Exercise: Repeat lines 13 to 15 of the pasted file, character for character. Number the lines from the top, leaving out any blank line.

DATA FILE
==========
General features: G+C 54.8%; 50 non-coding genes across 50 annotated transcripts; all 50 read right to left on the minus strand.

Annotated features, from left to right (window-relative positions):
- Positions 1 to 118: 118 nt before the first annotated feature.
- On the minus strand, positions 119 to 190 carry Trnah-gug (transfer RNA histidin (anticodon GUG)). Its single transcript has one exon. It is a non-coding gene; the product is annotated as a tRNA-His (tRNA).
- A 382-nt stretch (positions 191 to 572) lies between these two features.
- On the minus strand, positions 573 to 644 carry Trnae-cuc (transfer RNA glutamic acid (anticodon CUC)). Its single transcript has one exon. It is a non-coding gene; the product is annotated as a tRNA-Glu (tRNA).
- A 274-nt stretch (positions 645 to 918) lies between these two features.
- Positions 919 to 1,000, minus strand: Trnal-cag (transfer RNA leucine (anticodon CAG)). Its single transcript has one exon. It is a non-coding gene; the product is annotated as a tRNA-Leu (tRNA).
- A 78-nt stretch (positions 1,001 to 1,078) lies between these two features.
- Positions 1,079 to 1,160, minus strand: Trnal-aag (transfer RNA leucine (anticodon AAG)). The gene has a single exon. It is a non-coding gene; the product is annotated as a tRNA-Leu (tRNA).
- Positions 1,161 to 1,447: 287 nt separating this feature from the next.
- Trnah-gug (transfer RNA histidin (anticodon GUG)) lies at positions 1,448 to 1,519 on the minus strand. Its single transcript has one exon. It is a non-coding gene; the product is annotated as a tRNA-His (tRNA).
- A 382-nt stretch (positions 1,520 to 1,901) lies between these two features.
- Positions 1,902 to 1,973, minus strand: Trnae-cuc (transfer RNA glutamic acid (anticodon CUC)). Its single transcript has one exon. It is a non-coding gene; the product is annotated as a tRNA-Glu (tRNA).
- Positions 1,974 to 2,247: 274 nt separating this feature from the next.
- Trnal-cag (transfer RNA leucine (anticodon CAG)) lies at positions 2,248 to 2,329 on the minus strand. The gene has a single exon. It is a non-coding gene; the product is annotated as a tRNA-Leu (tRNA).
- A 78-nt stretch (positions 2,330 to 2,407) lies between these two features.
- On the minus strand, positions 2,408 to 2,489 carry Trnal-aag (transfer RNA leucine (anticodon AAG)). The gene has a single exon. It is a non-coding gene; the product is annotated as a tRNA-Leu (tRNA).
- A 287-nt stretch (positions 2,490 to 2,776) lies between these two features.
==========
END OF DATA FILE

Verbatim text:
- A 382-nt stretch (positions 1,520 to 1,901) lies between these two features.
- Positions 1,902 to 1,973, minus strand: Trnae-cuc (transfer RNA glutamic acid (anticodon CUC)). Its single transcript has one exon. It is a non-coding gene; the product is annotated as a tRNA-Glu (tRNA).
- Positions 1,974 to 2,247: 274 nt separating this feature from the next.